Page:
Week 50: Be a Dad

*Not for real.  Sorry to get your hopes up, Mom and Dad.

Fatherhood is a scary proposition.  My ineptitude at caring for pets has been well documented, but the thought of raising an actual human being in my current state gives me nervous sweats, similar to that one time I ate cold penne alla vodka at a street fair.  (Pro tip: Never do that.)  The closest I’ve come to fatherhood so far was raising a Tamagotchi.  In case Late ‘90s Toy Crazes isn’t one of your preferred Jeopardy! Categories, allow me to elaborate – a Tamagotchi was a digital game in the shape of a small egg, in which the player would have to raise a digital animal-like blob by feeding it pixel food and showering it with pixel love.  Yes, it was technically a pet, but with the way I begged my parents that Christmastime, you would have thought it was my life’s new mission.

making flour baby

When I was fortunate enough to receive my very own Tamagotchi, I was obsessed – for about a day and a half.  Then I realized that my idealized dream of raising my very own digital being didn’t sync up with reality.  You were expected to press buttons all day long and check your Tamagotchi’s happiness and health meters every fifteen minutes to ensure they didn’t dip too low.  My Tamagotchi, which I never got around to naming, quickly became too high-maintenance, and after two short weeks, he had a quick, painless, digital death.  I’m just hoping it was painless – I don’t really know what the original Japanese game makers had intended beyond traumatizing a nation of twelve-year-olds by showing the extreme consequences of neglectful parenting.

So I thought I could have a redo for my final manly challenge.  I could honor the memory of my late, great, anonymous Tamagotchi by not making the same mistakes again.  But of course I would need a practice baby first.  I don’t think I’m ready for the big leagues just yet.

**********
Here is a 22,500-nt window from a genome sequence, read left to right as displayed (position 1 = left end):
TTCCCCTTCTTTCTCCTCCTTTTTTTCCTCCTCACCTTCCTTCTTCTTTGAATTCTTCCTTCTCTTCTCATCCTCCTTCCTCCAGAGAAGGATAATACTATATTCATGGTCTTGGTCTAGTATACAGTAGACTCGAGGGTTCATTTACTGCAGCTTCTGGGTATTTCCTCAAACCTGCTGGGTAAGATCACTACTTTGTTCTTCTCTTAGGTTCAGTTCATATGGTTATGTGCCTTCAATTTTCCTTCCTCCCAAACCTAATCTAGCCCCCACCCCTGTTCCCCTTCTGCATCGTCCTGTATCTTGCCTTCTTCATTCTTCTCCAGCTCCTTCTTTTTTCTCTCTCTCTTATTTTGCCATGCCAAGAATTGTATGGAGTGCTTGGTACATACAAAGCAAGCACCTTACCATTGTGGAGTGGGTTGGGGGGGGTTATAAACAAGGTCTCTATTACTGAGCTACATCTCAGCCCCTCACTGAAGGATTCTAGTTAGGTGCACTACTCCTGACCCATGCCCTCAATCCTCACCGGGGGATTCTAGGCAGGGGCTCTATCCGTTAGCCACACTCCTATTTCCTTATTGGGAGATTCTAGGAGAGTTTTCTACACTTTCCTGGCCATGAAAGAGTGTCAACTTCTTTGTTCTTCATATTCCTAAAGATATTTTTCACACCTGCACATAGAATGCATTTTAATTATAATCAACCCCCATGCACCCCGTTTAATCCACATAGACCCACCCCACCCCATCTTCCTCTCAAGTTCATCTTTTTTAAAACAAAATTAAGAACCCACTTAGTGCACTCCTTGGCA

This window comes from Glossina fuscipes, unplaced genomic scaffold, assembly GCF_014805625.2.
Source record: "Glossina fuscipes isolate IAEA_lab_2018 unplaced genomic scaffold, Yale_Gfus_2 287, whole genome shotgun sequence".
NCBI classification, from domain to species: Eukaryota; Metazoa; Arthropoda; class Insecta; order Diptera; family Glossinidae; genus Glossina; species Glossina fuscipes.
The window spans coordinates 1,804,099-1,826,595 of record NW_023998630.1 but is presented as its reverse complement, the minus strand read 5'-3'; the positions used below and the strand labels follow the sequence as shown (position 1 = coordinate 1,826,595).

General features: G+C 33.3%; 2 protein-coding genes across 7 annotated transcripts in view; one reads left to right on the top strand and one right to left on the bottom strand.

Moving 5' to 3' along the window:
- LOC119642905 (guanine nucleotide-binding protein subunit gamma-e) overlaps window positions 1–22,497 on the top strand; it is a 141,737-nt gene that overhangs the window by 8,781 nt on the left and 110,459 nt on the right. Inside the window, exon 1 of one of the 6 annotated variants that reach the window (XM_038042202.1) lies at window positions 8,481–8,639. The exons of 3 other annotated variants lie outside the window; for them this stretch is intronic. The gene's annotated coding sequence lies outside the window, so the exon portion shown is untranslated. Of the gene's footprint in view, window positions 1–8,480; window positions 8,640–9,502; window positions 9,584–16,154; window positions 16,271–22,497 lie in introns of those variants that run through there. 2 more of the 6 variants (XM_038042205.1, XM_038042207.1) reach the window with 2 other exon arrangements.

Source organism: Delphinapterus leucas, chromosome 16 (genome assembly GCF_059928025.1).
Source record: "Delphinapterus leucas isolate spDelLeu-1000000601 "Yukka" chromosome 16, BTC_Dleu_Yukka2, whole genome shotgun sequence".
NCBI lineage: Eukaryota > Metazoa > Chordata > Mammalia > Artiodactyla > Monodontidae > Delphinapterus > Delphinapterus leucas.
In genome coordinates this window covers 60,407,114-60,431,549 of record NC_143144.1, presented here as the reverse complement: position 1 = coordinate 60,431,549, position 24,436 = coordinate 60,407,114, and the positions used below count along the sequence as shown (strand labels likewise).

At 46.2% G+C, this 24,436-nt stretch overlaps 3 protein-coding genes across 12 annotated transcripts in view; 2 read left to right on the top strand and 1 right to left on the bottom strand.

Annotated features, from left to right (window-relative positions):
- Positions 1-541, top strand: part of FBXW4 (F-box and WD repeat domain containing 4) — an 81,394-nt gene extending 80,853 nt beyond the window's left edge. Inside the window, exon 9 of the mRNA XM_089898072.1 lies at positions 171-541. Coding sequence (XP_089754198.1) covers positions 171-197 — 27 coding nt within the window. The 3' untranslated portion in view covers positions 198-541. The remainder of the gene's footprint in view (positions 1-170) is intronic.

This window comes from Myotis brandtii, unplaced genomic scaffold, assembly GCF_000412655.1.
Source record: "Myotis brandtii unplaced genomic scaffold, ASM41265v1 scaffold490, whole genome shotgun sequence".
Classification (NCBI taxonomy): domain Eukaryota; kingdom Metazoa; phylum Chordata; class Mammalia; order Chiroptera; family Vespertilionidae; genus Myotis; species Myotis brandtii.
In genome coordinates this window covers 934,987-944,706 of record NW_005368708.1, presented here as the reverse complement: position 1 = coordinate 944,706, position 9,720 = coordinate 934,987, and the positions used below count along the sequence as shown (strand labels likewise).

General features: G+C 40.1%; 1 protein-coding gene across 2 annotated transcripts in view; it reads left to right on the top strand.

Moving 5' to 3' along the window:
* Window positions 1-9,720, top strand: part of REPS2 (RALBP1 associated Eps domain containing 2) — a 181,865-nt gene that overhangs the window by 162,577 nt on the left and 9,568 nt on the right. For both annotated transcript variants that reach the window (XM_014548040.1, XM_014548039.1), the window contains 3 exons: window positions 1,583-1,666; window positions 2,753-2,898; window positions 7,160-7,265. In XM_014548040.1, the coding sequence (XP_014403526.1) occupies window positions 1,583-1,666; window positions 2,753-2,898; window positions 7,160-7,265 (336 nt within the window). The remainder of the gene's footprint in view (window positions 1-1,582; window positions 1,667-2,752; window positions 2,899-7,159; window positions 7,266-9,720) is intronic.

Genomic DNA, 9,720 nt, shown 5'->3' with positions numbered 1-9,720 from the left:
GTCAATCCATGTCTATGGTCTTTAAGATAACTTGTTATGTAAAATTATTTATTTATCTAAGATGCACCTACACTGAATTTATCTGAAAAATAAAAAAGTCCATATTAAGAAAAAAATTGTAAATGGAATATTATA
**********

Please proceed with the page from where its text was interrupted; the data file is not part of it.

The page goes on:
In her health class this past year, my sister had to carry around a ten-pound bag of flour and treat it as she would a newborn.  The instructions for the exercise warn the newly christened mother or father to keep the baby safe at all times, to show the baby love and affection, and to never let it out of your sight, lest you be accused of child abuse.  The instructions also reminded the students to give the bag of flour construction paper arms and legs.

flour baby says hi

I graduated from high school ten years ago and have learned a great many things since then – 49 things, to be exact.  This should be an easy A.  The hardest part of the exercise initially seems to be simply finding a ten-pound bag of flour.  I have to visit four different stores until I come across the correct weight, but the one I finally find does have a picture of a toddler on it, confirming this particular bag as my destiny.

Despite my pained effort in locating a flour baby, I let him or her live as an amorphous blob on my kitchen table for a couple of days – a lack of commitment foreshadowed by my history of Tamagotchi parenting.  On the third day, I finally feel guilty enough to work on the transformation.  As I wrap the first piece of duct tape around his base, a tiny cloud of flour spits out of his head.  I feel a jolt of panic, which seems ridiculous at first, but then I realize that my panic shows I’m beginning to care about my flour baby.  It’s actually a touching moment as I wound my powdery offspring.  I cut out paper legs and arms and even give the little buddy a blue baseball cap.  Peter Jr. is starting to grow on me.

Nearly anyone else would be a better source on fatherhood than me, but since I doubt many people have been face-to-face with a flour baby, I can speak with some authority on the subject.  Flour babies bring out your worst qualities.  I didn’t give my flour child a face, arms, or legs for three whole days.  I’m lazy.  I am late to work every day this week because I wait until the last possible moment to pack Peter Jr. in his carrier (read: Urban Outfitters shopping bag).  I am bad at time management.  I had a cramp in my side each day I walked to the train with him.  I am out of shape.  My flour baby won’t let me forget any of my weaknesses.

Want to read more? You’ve reached the end of the preview, but the full text of this entry and many more can be found in my book, BE A MAN: How I Spent One Year Drinking, Shaving, Farming, and Fathering My Way Toward Masculinity.

Click on the book to the left and you’ll find more information on how you can purchase the book in paperback and e-reader versions.